Parents and Responsibility
The ease and reliability of the pill accelerated the uncoupling of sex from reproduction and therefore detached it to a great extent from responsibility. This was Libby Purves on December 6th, 2021 in The Times.
We were all been horrified at the fate of six-year-old Arthur Labinjo-Hughes’ death at the hands of his father and step-mother. At the same time we may have noticed a case brought successfully by Evie Toombes, a woman who suffers from spina-bifida, against the GP whose advice to her then pregnant mother did not alert her to the possibility that her baby might be born with a major disability.
Just as we respect the rights of adults to bring children into the world, should we not expect prospective parents, and those who advise them, to put first the interests of children yet unborn?
It could be said that by making Arthur’s mother pregnant his father had inflicted upon him a woman who proved to be completely unacceptable as a parent and had then delivered him into the hands of a step-mother who was also totally unsuitable as a parent. Three adults turned a child, vulnerable and dependent, into a victim, tortured and killed by the very people who take upon themselves responsibility for a child, a right that we are reluctant to challenge and which is difficult to challenge.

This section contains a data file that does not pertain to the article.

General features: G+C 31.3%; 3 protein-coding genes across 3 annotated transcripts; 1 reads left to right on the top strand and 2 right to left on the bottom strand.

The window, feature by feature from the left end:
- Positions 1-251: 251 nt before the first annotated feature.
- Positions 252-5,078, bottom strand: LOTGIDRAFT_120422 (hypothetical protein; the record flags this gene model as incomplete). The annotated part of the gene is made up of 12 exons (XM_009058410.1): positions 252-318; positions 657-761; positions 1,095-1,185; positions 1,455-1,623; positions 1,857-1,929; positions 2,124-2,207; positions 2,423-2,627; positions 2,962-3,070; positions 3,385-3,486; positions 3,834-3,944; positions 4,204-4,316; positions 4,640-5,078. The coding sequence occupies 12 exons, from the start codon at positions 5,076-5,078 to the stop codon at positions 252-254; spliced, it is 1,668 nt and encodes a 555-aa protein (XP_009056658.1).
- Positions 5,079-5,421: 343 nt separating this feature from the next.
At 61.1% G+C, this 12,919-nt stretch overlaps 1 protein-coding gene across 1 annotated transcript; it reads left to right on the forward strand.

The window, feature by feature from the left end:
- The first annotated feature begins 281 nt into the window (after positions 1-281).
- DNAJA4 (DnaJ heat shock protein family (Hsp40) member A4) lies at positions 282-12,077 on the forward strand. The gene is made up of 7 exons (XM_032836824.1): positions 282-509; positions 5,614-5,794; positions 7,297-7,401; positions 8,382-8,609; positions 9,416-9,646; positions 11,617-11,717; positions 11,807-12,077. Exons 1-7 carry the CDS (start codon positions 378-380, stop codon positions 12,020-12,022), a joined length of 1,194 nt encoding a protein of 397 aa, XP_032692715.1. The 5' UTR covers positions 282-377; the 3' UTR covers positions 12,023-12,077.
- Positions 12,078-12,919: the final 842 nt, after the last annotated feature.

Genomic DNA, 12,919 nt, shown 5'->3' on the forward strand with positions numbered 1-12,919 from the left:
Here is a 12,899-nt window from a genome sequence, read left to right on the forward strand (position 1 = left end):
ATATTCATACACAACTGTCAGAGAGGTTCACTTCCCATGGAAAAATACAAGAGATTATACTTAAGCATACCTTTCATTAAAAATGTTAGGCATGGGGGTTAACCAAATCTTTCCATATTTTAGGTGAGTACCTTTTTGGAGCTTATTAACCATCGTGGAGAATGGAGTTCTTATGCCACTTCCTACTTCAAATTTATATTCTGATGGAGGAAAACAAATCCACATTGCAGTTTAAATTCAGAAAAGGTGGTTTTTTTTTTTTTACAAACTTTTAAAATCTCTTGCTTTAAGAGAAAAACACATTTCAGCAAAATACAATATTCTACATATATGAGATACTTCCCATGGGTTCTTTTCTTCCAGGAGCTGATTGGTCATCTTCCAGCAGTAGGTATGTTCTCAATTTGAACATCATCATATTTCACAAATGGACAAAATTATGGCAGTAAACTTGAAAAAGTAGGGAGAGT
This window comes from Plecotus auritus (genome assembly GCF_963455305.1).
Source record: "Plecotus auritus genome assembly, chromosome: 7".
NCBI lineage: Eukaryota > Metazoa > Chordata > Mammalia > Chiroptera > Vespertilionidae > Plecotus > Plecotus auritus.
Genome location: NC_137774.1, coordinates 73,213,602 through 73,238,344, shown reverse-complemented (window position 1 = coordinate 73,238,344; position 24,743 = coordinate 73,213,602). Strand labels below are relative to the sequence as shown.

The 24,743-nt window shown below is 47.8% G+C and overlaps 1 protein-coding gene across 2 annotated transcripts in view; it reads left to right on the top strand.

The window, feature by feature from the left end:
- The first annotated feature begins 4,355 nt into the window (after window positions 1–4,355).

With the success of Evie Toombes’ case against her mother’s GP, there may now be established more clearly a liability for a child’s welfare pre-conception, in this case, on the part of an advisor to a parent, rather than the part of a parent to be. With the demise of marriage as a bond between two adults, should we substitute a parenting contract between a child’s parents which would emphasise each parent’s commitment to support the other parent as part of their joint commitment to the child?
How might we then come to react to the birth of a child following a pregnancy where the parents to be are clearly not supporting one another to prepare a secure and stable home? How might we react when one parent, or perhaps both have allowed the pregnancy to come about without considering the suitability of the other as a parent, without, that is, putting first the interests of the child? It would seem that, as things stand, it is not until harm has been suffered by a child that such concerns are raised.
People who wish to adopt or foster a child are required to show their capacity to become effective parents. When a child is born, could we not ask whether the parents are honouring their parent contract and, if this is not the case, should we not put first the interests of the child and see that suitable adoptive or foster parents are found and not wait until the child is harmed or worse?